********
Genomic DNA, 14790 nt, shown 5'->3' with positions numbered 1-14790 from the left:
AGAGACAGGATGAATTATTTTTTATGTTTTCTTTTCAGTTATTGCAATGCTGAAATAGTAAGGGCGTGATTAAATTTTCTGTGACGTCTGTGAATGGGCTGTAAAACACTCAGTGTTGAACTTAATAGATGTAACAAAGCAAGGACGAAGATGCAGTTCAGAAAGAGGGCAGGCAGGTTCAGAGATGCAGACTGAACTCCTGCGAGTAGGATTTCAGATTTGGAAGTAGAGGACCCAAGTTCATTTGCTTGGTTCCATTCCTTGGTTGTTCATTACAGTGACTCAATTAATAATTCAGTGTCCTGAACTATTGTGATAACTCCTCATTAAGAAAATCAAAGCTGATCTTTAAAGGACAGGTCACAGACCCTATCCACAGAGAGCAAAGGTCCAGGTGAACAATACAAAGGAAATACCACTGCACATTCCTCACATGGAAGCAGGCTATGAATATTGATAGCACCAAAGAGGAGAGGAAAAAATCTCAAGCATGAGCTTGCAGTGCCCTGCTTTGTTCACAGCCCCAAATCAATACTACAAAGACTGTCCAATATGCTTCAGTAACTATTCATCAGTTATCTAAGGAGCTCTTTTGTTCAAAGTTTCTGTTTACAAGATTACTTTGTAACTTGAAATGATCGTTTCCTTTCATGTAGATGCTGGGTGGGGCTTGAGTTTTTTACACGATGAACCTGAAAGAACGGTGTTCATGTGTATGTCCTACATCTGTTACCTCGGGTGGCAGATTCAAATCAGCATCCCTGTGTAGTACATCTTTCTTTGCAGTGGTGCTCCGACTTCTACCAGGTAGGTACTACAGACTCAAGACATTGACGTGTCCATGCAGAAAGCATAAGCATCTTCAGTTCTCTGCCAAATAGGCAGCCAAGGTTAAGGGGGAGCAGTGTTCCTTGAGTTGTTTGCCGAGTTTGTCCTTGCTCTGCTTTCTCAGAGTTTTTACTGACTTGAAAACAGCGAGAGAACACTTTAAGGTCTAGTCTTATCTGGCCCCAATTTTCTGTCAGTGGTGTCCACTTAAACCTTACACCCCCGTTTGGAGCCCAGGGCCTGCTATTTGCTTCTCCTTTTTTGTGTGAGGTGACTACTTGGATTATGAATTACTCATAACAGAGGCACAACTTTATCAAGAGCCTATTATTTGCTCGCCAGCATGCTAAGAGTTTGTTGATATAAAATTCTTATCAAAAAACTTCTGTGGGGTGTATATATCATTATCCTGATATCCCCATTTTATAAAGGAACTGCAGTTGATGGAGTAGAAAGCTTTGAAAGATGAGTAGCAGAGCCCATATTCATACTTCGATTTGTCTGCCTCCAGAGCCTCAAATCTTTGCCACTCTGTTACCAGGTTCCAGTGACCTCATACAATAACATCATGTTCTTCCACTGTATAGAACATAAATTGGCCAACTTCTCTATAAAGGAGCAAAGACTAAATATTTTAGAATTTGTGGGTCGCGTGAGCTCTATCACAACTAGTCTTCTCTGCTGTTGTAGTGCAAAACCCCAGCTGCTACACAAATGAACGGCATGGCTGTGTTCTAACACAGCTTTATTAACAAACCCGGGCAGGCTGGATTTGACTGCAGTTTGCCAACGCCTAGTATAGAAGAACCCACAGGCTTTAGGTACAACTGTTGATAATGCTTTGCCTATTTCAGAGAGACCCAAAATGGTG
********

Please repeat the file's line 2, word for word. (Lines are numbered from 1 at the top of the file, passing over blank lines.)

AGAGACAGGATGAATTATTTTTTATGTTTTCTTTTCAGTTATTGCAATGCTGAAATAGTAAGGGCGTGATTAAATTTTCTGTGACGTCTGTGAATGGGCTGTAAAACACTCAGTGTTGAACTTAATAGATGTAACAAAGCAAGGACGAAGATGCAGTTCAGAAAGAGGGCAGGCAGGTTCAGAGATGCAGACTGAACTCCTGCGAGTAGGATTTCAGATTTGGAAGTAGAGGACCCAAGTTCATTTGCTTGGTTCCATTCCTTGGTTGTTCATTACAGTGACTCAATTAATAATTCAGTGTCCTGAACTATTGTGATAACTCCTCATTAAGAAAATCAAAGCTGATCTTTAAAGGACAGGTCACAGACCCTATCCACAGAGAGCAAAGGTCCAGGTGAACAATACAAAGGAAATACCACTGCACATTCCTCACATGGAAGCAGGCTATGAATATTGATAGCACCAAAGAGGAGAGGAAAAAATCTCAAGCATGAGCTTGCAGTGCCCTGCTTTGTTCACAGCCCCAAATCAATACTACAAAGACTGTCCAATATGCTTCAGTAACTATTCATCAGTTATCTAAGGAGCTCTTTTGTTCAAAGTTTCTGTTTACAAGATTACTTTGTAACTTGAAATGATCGTTTCCTTTCATGTAGATGCTGGGTGGGGCTTGAGTTTTTTACACGATGAACCTGAAAGAACGGTGTTCATGTGTATGTCCTACATCTGTTACCTCGGGTGGCAGATTCAAATCAGCATCCCTGTGTAGTACATCTTTCTTTGCAGTGGTGCTCCGACTTCTACCAGGTAGGTACTACAGACTCAAGACATTGACGTGTCCATGCAGAAAGCATAAGCATCTTCAGTTCTCTGCCAAATAGGCAGCCAAGGTTAAGGGGGAGCAGTGTTCCTTGAGTTGTTTGCCGAGTTTGTCCTTGCTCTGCTTTCTCAGAGTTTTTACTGACTTGAAAACAGCGAGAGAACACTTTAAGGTCTAGTCTTATCTGGCCCCAATTTTCTGTCAGTGGTGTCCACTTAAACCTTACACCCCCGTTTGGAGCCCAGGGCCTGCTATTTGCTTCTCCTTTTTTGTGTGAGGTGACTACTTGGATTATGAATTACTCATAACAGAGGCACAACTTTATCAAGAGCCTATTATTTGCTCGCCAGCATGCTAAGAGTTTGTTGATATAAAATTCTTATCAAAAAACTTCTGTGGGGTGTATATATCATTATCCTGATATCCCCATTTTATAAAGGAACTGCAGTTGATGGAGTAGAAAGCTTTGAAAGATGAGTAGCAGAGCCCATATTCATACTTCGATTTGTCTGCCTCCAGAGCCTCAAATCTTTGCCACTCTGTTACCAGGTTCCAGTGACCTCATACAATAACATCATGTTCTTCCACTGTATAGAACATAAATTGGCCAACTTCTCTATAAAGGAGCAAAGACTAAATATTTTAGAATTTGTGGGTCGCGTGAGCTCTATCACAACTAGTCTTCTCTGCTGTTGTAGTGCAAAACCCCAGCTGCTACACAAATGAACGGCATGGCTGTGTTCTAACACAGCTTTATTAACAAACCCGGGCAGGCTGGATTTGACTGCAGTTTGCCAACGCCTAGTATAGAAGAACCCACAGGCTTTAGGTACAACTGTTGATAATGCTTTGCCTATTTCAGAGAGACCCAAAATGGTG